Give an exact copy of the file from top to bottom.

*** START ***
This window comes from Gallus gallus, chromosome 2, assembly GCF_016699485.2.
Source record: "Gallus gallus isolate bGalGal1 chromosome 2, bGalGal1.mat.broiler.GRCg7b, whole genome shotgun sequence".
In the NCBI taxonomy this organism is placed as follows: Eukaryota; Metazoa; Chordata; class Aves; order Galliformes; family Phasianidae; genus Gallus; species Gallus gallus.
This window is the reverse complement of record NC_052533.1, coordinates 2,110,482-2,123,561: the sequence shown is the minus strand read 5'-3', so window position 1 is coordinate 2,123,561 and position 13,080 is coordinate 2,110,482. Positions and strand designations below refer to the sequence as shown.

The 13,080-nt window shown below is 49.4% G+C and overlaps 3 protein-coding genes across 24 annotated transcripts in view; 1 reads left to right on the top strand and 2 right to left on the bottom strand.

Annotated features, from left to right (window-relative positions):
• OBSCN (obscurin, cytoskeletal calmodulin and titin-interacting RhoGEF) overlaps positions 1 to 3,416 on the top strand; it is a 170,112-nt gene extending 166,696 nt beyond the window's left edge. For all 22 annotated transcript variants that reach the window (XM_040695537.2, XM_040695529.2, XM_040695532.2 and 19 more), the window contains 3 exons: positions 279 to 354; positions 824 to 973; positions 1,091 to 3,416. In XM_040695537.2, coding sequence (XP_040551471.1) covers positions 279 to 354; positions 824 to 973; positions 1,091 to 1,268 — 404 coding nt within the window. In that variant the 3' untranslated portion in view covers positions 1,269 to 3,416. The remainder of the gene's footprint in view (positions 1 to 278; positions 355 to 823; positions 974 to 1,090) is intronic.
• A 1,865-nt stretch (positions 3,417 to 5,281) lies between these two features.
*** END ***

This window comes from Gallus gallus, chromosome 2, assembly GCF_016699485.2.
Source record: "Gallus gallus isolate bGalGal1 chromosome 2, bGalGal1.mat.broiler.GRCg7b, whole genome shotgun sequence".
In the NCBI taxonomy this organism is placed as follows: Eukaryota; Metazoa; Chordata; class Aves; order Galliformes; family Phasianidae; genus Gallus; species Gallus gallus.
This window is the reverse complement of record NC_052533.1, coordinates 2,110,482-2,123,561: the sequence shown is the minus strand read 5'-3', so window position 1 is coordinate 2,123,561 and position 13,080 is coordinate 2,110,482. Positions and strand designations below refer to the sequence as shown.

The 13,080-nt window shown below is 49.4% G+C and overlaps 3 protein-coding genes across 24 annotated transcripts in view; 1 reads left to right on the top strand and 2 right to left on the bottom strand.

Annotated features, from left to right (window-relative positions):
• OBSCN (obscurin, cytoskeletal calmodulin and titin-interacting RhoGEF) overlaps positions 1 to 3,416 on the top strand; it is a 170,112-nt gene extending 166,696 nt beyond the window's left edge. For all 22 annotated transcript variants that reach the window (XM_040695537.2, XM_040695529.2, XM_040695532.2 and 19 more), the window contains 3 exons: positions 279 to 354; positions 824 to 973; positions 1,091 to 3,416. In XM_040695537.2, coding sequence (XP_040551471.1) covers positions 279 to 354; positions 824 to 973; positions 1,091 to 1,268 — 404 coding nt within the window. In that variant the 3' untranslated portion in view covers positions 1,269 to 3,416. The remainder of the gene's footprint in view (positions 1 to 278; positions 355 to 823; positions 974 to 1,090) is intronic.
• A 1,865-nt stretch (positions 3,417 to 5,281) lies between these two features.